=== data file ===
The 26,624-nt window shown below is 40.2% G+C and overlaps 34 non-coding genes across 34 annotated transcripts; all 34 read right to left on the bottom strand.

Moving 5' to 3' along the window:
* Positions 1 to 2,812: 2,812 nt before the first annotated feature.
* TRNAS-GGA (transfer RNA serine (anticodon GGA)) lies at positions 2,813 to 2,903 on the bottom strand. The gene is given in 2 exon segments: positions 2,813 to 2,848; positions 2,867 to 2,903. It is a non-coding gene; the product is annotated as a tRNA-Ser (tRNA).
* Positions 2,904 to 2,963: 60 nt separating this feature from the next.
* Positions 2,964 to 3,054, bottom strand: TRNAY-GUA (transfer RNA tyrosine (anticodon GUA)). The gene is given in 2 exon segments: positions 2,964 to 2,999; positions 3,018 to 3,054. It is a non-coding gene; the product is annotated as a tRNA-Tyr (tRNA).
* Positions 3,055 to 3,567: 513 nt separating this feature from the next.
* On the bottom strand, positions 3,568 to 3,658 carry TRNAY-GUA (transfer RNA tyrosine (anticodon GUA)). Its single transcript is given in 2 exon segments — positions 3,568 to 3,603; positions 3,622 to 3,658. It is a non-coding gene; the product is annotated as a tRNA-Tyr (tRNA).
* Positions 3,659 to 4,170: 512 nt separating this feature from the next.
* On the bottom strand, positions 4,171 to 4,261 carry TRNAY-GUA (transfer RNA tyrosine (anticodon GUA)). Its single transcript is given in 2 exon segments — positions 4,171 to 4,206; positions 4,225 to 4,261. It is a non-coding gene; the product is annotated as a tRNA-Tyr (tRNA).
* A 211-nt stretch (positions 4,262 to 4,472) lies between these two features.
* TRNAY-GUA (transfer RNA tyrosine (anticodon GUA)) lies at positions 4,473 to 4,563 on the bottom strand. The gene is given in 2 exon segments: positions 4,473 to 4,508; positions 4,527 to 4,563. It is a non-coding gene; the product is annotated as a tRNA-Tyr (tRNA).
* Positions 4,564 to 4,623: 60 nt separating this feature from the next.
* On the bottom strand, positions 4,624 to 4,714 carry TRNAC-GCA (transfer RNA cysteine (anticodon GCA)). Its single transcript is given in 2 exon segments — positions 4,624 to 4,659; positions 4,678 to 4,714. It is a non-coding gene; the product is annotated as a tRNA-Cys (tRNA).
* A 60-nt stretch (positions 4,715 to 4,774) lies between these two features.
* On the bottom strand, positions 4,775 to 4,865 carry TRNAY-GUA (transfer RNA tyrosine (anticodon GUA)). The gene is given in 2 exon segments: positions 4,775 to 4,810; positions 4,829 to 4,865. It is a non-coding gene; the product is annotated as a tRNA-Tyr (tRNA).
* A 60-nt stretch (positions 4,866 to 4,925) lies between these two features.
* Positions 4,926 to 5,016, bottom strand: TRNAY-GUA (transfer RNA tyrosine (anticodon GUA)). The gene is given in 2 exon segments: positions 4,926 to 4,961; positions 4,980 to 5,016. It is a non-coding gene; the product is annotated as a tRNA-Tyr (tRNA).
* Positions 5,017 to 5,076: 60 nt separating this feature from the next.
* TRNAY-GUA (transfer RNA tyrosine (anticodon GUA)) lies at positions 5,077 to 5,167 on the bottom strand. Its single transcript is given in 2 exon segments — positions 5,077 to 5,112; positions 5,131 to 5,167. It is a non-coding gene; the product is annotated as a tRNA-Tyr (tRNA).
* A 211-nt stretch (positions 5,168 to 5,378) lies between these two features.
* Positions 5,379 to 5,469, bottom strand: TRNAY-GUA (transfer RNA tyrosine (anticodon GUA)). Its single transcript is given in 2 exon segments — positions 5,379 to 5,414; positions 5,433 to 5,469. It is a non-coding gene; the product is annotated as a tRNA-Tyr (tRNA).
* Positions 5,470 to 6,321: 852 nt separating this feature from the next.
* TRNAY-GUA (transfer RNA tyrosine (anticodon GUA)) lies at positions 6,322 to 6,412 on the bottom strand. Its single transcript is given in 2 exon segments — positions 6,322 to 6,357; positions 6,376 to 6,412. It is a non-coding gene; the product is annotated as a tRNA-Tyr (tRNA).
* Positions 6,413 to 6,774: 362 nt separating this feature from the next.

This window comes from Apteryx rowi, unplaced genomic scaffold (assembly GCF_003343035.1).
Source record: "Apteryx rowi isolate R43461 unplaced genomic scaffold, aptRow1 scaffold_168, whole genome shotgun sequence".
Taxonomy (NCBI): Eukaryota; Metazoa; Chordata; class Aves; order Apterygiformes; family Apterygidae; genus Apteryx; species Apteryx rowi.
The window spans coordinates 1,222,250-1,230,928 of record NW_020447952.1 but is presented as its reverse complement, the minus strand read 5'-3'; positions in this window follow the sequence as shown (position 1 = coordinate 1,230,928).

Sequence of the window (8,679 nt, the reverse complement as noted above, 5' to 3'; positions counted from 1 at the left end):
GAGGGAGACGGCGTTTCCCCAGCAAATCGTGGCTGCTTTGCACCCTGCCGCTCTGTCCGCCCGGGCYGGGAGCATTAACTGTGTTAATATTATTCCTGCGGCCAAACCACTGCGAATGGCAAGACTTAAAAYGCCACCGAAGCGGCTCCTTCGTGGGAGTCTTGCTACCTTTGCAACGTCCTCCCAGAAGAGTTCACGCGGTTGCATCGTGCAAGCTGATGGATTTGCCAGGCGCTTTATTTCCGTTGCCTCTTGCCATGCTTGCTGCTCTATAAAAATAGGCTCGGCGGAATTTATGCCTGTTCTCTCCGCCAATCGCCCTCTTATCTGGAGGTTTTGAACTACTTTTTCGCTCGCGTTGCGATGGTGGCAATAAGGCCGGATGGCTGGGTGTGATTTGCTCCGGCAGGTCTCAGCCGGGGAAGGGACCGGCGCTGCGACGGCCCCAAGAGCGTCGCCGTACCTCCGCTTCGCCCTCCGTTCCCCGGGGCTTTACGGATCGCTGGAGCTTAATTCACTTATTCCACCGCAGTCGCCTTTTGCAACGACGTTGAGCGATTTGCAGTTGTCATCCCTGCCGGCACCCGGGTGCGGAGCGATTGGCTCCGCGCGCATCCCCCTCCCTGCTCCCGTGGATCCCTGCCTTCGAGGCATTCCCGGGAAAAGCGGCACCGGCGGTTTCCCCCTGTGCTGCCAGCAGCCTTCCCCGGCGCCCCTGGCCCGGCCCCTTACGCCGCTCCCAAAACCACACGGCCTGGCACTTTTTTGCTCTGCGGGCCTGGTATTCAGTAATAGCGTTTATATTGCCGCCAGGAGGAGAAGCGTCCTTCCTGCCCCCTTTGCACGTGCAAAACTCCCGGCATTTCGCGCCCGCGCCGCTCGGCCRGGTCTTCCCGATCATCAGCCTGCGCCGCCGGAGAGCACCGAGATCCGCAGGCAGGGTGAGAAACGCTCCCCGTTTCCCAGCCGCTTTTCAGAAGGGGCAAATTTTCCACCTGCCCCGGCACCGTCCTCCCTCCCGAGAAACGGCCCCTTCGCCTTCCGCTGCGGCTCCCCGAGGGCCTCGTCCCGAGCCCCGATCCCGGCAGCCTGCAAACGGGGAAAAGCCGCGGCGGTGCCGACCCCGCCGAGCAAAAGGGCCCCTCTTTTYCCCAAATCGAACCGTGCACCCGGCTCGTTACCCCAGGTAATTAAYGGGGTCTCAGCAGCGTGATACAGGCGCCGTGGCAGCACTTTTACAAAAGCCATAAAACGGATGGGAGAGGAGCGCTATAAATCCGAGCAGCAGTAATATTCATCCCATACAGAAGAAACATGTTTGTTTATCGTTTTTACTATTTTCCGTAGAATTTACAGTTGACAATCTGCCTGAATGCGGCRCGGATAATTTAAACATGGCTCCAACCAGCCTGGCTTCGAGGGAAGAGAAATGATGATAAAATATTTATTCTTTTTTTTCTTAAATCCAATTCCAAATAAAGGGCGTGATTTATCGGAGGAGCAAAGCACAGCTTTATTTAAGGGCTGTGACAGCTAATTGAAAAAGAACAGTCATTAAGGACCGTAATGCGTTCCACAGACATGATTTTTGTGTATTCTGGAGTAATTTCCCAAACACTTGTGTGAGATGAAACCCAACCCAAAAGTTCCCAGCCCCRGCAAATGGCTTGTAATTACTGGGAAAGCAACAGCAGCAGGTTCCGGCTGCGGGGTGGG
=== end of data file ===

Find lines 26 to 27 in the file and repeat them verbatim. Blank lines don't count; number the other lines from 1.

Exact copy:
This window comes from Apteryx rowi, unplaced genomic scaffold (assembly GCF_003343035.1).
Source record: "Apteryx rowi isolate R43461 unplaced genomic scaffold, aptRow1 scaffold_168, whole genome shotgun sequence".